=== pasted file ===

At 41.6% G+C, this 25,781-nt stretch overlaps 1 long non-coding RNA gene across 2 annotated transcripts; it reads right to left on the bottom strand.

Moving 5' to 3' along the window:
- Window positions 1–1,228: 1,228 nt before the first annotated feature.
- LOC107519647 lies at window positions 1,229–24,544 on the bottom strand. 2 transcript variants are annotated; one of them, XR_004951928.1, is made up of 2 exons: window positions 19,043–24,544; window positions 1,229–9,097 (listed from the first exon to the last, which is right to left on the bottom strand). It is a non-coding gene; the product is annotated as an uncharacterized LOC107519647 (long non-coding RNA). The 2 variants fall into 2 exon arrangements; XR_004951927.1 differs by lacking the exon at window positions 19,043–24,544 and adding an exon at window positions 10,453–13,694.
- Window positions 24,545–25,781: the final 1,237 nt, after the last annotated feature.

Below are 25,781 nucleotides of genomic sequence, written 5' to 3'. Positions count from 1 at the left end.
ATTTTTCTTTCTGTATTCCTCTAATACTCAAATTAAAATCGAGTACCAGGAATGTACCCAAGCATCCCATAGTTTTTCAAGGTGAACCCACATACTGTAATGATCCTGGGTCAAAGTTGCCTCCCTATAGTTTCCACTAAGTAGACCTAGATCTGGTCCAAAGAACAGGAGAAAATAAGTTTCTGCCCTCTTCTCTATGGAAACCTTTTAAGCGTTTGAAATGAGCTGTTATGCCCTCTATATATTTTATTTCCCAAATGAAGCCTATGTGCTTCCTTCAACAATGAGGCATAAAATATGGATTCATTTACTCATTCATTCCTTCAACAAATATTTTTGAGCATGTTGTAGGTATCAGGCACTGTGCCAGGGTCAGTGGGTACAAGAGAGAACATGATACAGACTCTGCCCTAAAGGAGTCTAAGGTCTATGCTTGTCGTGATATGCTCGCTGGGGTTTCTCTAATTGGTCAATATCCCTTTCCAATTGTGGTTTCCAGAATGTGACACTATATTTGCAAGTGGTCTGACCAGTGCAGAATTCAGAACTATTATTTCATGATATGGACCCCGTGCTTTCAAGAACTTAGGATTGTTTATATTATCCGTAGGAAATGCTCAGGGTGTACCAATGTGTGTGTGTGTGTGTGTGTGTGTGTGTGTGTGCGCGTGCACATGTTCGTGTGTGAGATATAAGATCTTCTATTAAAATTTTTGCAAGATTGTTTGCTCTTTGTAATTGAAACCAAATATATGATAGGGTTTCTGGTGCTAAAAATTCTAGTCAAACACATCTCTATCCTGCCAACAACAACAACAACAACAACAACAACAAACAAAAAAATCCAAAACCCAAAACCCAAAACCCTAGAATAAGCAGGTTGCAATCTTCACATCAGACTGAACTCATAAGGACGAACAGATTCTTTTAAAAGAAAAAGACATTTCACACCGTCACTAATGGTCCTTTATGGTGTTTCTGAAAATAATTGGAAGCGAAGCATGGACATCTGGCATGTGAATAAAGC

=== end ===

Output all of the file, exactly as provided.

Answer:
At 41.6% G+C, this 25,781-nt stretch overlaps 1 long non-coding RNA gene across 2 annotated transcripts; it reads right to left on the bottom strand.

Moving 5' to 3' along the window:
- Window positions 1–1,228: 1,228 nt before the first annotated feature.
- LOC107519647 lies at window positions 1,229–24,544 on the bottom strand. 2 transcript variants are annotated; one of them, XR_004951928.1, is made up of 2 exons: window positions 19,043–24,544; window positions 1,229–9,097 (listed from the first exon to the last, which is right to left on the bottom strand). It is a non-coding gene; the product is annotated as an uncharacterized LOC107519647 (long non-coding RNA). The 2 variants fall into 2 exon arrangements; XR_004951927.1 differs by lacking the exon at window positions 19,043–24,544 and adding an exon at window positions 10,453–13,694.
- Window positions 24,545–25,781: the final 1,237 nt, after the last annotated feature.

Below are 25,781 nucleotides of genomic sequence, written 5' to 3'. Positions count from 1 at the left end.
ATTTTTCTTTCTGTATTCCTCTAATACTCAAATTAAAATCGAGTACCAGGAATGTACCCAAGCATCCCATAGTTTTTCAAGGTGAACCCACATACTGTAATGATCCTGGGTCAAAGTTGCCTCCCTATAGTTTCCACTAAGTAGACCTAGATCTGGTCCAAAGAACAGGAGAAAATAAGTTTCTGCCCTCTTCTCTATGGAAACCTTTTAAGCGTTTGAAATGAGCTGTTATGCCCTCTATATATTTTATTTCCCAAATGAAGCCTATGTGCTTCCTTCAACAATGAGGCATAAAATATGGATTCATTTACTCATTCATTCCTTCAACAAATATTTTTGAGCATGTTGTAGGTATCAGGCACTGTGCCAGGGTCAGTGGGTACAAGAGAGAACATGATACAGACTCTGCCCTAAAGGAGTCTAAGGTCTATGCTTGTCGTGATATGCTCGCTGGGGTTTCTCTAATTGGTCAATATCCCTTTCCAATTGTGGTTTCCAGAATGTGACACTATATTTGCAAGTGGTCTGACCAGTGCAGAATTCAGAACTATTATTTCATGATATGGACCCCGTGCTTTCAAGAACTTAGGATTGTTTATATTATCCGTAGGAAATGCTCAGGGTGTACCAATGTGTGTGTGTGTGTGTGTGTGTGTGTGTGTGTGCGCGTGCACATGTTCGTGTGTGAGATATAAGATCTTCTATTAAAATTTTTGCAAGATTGTTTGCTCTTTGTAATTGAAACCAAATATATGATAGGGTTTCTGGTGCTAAAAATTCTAGTCAAACACATCTCTATCCTGCCAACAACAACAACAACAACAACAACAACAAACAAAAAAATCCAAAACCCAAAACCCAAAACCCTAGAATAAGCAGGTTGCAATCTTCACATCAGACTGAACTCATAAGGACGAACAGATTCTTTTAAAAGAAAAAGACATTTCACACCGTCACTAATGGTCCTTTATGGTGTTTCTGAAAATAATTGGAAGCGAAGCATGGACATCTGGCATGTGAATAAAGC